Susie Mallett

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Sunday 26 September 2010


"Bringing back a piece of home"
by Susie Mallett, September 2010

In Andrew Sutton’s “starter for ten” on this new blog, he recommended a book by Uri Bronfenbrenner:

Two Worlds of Childhood". Simon & Schuster. ISBN 0-671-21238-9

I have ordered my copy and will certainly be writing something here about what I read, when the shipment arrives.

Until then here are a couple of paragraphs about the author that I discovered while googling the German and English book shops.

As a result of Bronfenbrenner's groundbreaking work in "human ecology", these environments, from the family to economic and political structures, have come to be viewed as part of the life course from childhood through adulthood. The "bioecological" approach to human development broke down barriers among the social sciences, and built bridges between the disciplines that have allowed findings to emerge about which key elements in the larger social structure, and across societies, are vital for optimal human development.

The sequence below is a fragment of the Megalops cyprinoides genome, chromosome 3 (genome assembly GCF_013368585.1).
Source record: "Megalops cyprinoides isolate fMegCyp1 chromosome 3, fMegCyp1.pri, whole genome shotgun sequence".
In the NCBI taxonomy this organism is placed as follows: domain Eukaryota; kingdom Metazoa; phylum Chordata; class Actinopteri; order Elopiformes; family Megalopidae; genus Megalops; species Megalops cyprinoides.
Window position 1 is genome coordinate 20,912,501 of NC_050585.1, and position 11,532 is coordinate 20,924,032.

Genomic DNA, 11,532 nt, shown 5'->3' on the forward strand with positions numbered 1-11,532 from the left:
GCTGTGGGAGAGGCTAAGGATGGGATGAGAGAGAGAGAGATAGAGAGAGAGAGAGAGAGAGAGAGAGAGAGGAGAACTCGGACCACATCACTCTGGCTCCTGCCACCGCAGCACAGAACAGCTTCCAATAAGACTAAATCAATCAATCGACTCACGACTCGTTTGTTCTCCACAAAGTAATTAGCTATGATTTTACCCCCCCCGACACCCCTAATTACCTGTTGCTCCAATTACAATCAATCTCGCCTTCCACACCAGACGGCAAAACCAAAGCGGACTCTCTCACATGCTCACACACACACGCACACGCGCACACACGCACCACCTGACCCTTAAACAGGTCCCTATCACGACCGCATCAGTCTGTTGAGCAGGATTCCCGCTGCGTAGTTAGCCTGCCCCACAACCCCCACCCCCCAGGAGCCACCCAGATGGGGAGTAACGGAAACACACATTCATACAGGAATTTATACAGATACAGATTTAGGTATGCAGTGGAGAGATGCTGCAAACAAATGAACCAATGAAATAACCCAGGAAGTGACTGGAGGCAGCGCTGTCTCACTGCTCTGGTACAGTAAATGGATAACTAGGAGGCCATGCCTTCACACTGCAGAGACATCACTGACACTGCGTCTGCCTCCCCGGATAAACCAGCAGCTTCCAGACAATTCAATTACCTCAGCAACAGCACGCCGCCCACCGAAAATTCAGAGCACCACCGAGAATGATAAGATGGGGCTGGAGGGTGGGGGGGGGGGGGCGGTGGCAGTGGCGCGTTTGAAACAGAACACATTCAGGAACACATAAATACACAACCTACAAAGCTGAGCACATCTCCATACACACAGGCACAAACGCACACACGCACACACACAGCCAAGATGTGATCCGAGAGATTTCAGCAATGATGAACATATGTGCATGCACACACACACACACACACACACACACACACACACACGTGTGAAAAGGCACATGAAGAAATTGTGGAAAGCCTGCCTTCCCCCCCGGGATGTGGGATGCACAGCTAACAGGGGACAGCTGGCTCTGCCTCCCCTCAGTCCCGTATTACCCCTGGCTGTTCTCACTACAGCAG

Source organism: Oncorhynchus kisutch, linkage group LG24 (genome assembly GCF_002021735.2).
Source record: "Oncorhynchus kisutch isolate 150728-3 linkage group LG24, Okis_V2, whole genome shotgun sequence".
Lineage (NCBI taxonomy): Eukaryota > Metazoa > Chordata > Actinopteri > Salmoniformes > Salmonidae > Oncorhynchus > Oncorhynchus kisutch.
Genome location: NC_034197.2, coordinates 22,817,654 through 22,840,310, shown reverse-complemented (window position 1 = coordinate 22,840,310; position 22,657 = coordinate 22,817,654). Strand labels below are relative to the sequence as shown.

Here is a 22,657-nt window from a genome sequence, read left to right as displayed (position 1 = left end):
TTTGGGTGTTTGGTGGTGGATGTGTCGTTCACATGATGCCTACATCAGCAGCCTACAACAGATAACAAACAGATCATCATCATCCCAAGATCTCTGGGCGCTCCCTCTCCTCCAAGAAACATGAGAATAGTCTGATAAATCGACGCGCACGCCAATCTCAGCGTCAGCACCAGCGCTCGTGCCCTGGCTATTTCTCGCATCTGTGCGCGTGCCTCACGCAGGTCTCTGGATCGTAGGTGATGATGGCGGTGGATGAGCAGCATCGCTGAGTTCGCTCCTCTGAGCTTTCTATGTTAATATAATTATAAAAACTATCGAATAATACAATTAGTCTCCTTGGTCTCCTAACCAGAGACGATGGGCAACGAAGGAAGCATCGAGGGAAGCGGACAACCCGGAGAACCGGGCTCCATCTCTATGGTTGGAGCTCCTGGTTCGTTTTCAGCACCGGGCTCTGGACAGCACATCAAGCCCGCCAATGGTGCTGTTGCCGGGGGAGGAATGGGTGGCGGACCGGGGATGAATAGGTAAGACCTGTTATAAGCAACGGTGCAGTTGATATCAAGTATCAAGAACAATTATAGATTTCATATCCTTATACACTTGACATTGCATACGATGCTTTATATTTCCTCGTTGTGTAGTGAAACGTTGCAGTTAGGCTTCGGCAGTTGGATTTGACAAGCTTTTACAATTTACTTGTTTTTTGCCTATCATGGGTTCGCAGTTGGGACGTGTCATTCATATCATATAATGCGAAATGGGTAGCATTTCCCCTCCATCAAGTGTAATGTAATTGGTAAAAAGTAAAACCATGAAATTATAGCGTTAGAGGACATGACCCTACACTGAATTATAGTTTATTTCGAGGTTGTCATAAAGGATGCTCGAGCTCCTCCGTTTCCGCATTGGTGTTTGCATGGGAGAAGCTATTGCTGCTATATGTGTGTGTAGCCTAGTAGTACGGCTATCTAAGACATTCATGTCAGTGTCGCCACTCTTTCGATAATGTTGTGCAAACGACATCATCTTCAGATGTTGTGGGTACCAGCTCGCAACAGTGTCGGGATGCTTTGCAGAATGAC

Generally regarded as one of the world's leading scholars in the field of developmental psychology, Bronfenbrenner's primary contribution was his Ecological Systems Theory, in which he delineated four types of nested systems. He called these the "microsystem" (such as the family or classroom); the "mesosytem" (which is two microsystems in interaction); the "exosystem" (external environments which indirectly influence development, e.g., parental workplace); and the "macrosystem" (the larger socio-cultural context). He later added a fifth system, called the "Chronosystem" (the evolution of the external systems over time). Each system contains roles, norms and rules that can powerfully shape development.

There were lots of copies of the book available here:

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